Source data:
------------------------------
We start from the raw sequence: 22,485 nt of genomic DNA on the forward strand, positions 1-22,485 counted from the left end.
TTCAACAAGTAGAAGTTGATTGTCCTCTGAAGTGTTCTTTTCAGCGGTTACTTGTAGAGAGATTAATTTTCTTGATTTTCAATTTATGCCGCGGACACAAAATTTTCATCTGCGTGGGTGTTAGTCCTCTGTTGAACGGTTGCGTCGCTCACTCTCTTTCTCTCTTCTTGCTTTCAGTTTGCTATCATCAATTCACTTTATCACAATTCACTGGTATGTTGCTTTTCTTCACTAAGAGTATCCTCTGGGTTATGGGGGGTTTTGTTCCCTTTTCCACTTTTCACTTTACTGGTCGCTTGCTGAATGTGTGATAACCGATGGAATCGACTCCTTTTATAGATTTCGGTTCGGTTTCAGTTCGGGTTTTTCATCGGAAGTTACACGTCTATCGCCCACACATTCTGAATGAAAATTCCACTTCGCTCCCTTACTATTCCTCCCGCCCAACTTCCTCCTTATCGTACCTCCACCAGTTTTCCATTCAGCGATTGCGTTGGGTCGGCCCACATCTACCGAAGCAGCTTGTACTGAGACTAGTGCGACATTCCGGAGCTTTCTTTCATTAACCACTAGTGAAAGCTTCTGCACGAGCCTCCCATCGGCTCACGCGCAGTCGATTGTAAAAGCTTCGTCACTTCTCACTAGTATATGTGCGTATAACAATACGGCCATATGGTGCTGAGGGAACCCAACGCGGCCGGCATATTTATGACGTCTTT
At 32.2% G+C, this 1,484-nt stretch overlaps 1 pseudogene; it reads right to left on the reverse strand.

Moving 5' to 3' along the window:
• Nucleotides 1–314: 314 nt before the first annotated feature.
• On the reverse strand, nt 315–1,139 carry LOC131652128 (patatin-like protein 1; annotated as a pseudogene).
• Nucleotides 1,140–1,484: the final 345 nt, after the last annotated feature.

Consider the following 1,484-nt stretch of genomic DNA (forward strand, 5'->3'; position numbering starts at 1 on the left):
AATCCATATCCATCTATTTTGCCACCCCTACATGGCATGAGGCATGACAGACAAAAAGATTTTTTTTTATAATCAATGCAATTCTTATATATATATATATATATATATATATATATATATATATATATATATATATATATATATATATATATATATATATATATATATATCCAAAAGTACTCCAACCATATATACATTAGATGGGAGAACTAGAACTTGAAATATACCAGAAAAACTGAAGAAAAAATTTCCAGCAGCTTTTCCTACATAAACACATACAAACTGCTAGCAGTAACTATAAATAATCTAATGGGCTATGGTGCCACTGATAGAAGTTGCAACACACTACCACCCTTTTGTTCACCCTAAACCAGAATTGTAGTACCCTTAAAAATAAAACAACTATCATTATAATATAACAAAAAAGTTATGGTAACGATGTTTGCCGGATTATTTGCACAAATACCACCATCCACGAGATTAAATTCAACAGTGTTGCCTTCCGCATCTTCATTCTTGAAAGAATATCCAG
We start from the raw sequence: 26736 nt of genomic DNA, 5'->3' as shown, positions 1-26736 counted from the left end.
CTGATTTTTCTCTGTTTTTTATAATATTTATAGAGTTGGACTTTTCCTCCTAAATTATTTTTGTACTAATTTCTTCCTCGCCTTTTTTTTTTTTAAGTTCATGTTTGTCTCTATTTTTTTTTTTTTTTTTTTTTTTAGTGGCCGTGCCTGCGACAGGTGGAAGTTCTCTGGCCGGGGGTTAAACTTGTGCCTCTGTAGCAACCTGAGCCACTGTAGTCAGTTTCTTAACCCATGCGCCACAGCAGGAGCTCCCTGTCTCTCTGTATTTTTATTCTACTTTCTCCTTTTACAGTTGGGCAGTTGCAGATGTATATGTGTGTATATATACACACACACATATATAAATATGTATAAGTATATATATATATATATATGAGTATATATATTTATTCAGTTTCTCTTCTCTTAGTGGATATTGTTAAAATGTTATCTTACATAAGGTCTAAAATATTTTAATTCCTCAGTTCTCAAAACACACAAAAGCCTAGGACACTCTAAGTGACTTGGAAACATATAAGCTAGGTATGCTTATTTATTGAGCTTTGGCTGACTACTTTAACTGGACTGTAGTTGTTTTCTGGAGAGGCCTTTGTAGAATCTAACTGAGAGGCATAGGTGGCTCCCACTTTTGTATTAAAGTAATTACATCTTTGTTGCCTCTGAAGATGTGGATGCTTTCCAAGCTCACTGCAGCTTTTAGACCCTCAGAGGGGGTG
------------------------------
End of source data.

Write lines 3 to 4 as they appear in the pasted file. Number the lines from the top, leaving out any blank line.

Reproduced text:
At 32.2% G+C, this 1,484-nt stretch overlaps 1 pseudogene; it reads right to left on the reverse strand.

Moving 5' to 3' along the window: